How to Apply
The JD application for fall 2023 is now open.
Application Deadline: July 15, 2023
General Application Requirements
The following items must be submitted to complete our JD application.
Earned by your law school enrollment date, from an accredited college or university
Arizona Law accepts either the LSAT or GRE, as long as the score was earned within five years of the expected date of entry into law school.
If you have already taken the LSAT, your LSAT score will be used in making your admissions decision. You may apply before you take the LSAT or GRE or receive your score, but your application will not be complete until we have received your official score report for either test.
Applicants who take the LSAT must only submit an application to the University of Arizona James E. Rogers College of Law via the Law School Admissions Council (LSAC) and participate in the Credential Assembly Service provided by LSAC. LSAC will then forward your LSAT results for the prior five years to us as part of their comprehensive application services.
Applicants who elect to take the GRE (instead of the LSAT) must instruct the Educational Testing Service (ETS) to send the University of Arizona James E. Rogers College of Law all GRE test scores from the prior five-year period.
Applicants who have taken the GRE can log in to their ETS account and select the University of Arizona as a recipient of GRE results using the ETS UA code: 2670.
Applicants electing to take the GRE must also participate in the LSAC Credential Assembly Service.
Sign up for the LSAC Credential Assembly Service (CAS). Note that disclosure of your social security number is voluntary per privacy law. You may fill out our application here.
If you are admitted, complete the Statement of Residency Classification (SORC) to confirm your residency. You will be given your residency results upon completion.
Students should also Verify their Lawful Presence through their UAccess Student Center in order to be eligible for in-state tuition or receive financial aid that is funded or subsidized by state monies.
For more information please contact the Residency Classification Office directly:
Residency Classification Office
Secure two letters of recommendation. These should substantively detail your analytical abilities and writing skills. You should have these sent directly to the online LSAC services for submitting letters.
Write a personal statement describing your unique characteristics and personal qualities, including education and work experiences, talents and special interests, socioeconomic background, involvement in community affairs and public service, or any other circumstances that have helped shape your life or given it direction.
A resume is one of the best ways to describe the range of your work and volunteer experiences, skills, and interests. If you have been out of college for more than one year, please explain any gaps in your resume.
The admissions committee also evaluates educational experiences, grade trends, significant service, educational and occupational experiences, socioeconomic background, individual challenges and other factors.
Applicants who plan to practice law should also note that bar admission requires consideration of character and moral fitness. We encourage you to learn more about various state bar associations and legal ethics as you plan your law education.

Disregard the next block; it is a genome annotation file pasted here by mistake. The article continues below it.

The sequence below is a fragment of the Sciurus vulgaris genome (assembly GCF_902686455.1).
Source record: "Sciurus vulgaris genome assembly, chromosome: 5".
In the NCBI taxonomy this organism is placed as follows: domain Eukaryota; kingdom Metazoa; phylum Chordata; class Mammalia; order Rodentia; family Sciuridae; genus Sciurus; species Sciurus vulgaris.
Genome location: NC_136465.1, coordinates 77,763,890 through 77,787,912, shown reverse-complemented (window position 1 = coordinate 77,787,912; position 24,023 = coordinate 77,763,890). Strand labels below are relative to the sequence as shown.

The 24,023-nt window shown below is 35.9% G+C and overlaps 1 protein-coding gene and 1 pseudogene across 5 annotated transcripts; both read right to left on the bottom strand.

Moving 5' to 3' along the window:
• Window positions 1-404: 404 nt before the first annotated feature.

In addition to a bar examination, there are character, fitness, and other qualifications for admission to the bar in every U.S. jurisdiction. Applicants are encouraged to determine the requirements for any jurisdiction in which they intend to seek admission by contacting the jurisdiction. Addresses for all relevant agencies are available through the National Conference of Bar Examiners.
Requirements for International Applicants
If you have a non-U.S. law degree, you may be eligible to apply via Advanced Admissions for Non-U.S. Lawyers. This program offers an accelerated path, allowing you to earn your JD in two years. An LSAT score is not required to apply via Advanced Admissions. More information is available here, along with application instructions.
If you are an international student seeking admission to the JD program, and do not have a non-U.S. law degree, you must apply as first-year student as outlined above in the General Application Requirements.
Most international applicants must also submit transcripts for any postsecondary academic work completed outside the United States, its territories, or Canada through the LSAC JD Credential Assembly Service (JD-CAS).
However, if you completed foreign work through a study abroad, consortium, or exchange program sponsored by a U.S. or Canadian institution, and if that work is clearly indicated as such on your transcript, you do not need to submit materials through JD-CAS.
Finally, if your undergraduate degree is from a school where English was not the language of instruction, you must submit a TOEFL score to LSAC. Contact the Educational Testing Service, and request that your TOEFL score be sent to LSAC (institution code number 0058, department code 03). In general, the target scores candidates should submit are a TOEFL score of approximately 100 iBT or IELTS overall score of 7.5. We also look at the breakdown of subsection scores for listening, speaking, writing and reading.
Cary Lee Cluck
Assistant Dean for Admissions and Financial Aid
Director of Admissions